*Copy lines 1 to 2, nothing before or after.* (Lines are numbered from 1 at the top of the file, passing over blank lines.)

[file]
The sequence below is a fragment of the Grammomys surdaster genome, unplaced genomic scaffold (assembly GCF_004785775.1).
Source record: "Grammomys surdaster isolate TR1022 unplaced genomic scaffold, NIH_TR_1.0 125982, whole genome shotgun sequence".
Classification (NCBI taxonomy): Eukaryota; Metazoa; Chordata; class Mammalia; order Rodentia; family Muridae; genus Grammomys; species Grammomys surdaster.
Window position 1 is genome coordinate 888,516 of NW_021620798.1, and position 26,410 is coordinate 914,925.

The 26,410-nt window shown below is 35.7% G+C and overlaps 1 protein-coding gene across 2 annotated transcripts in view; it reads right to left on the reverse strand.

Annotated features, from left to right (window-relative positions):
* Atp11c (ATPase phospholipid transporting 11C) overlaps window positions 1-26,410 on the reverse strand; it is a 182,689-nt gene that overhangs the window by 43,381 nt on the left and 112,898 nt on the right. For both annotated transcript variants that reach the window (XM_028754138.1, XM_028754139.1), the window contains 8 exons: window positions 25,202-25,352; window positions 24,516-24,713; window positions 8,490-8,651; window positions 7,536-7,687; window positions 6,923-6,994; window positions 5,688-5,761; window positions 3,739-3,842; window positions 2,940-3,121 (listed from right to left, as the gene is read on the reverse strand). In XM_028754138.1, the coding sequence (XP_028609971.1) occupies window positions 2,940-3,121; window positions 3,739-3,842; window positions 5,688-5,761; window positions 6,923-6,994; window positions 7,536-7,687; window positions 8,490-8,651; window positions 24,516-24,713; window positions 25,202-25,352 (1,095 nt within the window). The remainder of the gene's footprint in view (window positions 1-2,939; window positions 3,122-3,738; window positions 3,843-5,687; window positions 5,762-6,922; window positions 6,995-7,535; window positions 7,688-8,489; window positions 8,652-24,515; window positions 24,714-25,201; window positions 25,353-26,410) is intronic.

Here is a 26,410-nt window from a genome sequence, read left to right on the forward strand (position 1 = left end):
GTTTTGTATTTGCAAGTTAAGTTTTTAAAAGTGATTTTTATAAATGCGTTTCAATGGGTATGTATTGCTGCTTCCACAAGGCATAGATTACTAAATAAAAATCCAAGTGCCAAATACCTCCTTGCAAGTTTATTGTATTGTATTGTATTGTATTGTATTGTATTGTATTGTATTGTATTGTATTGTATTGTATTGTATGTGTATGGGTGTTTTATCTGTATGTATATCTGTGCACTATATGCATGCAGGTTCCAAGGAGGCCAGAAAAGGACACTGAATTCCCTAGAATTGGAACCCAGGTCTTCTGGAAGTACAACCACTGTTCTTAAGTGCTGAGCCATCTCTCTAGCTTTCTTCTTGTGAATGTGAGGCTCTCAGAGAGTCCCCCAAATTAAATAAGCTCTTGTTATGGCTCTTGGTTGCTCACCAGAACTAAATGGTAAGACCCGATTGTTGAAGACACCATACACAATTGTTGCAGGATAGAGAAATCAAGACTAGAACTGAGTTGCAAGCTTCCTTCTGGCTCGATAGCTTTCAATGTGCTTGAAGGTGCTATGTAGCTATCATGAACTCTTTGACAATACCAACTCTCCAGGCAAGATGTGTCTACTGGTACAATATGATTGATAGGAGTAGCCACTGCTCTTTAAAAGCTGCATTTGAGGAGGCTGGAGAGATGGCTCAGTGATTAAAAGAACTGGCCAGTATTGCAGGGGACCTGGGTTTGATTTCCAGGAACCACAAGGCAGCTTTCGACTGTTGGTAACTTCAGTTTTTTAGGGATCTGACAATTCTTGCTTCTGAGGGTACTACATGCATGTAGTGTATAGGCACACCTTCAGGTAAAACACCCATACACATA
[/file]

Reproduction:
The sequence below is a fragment of the Grammomys surdaster genome, unplaced genomic scaffold (assembly GCF_004785775.1).
Source record: "Grammomys surdaster isolate TR1022 unplaced genomic scaffold, NIH_TR_1.0 125982, whole genome shotgun sequence".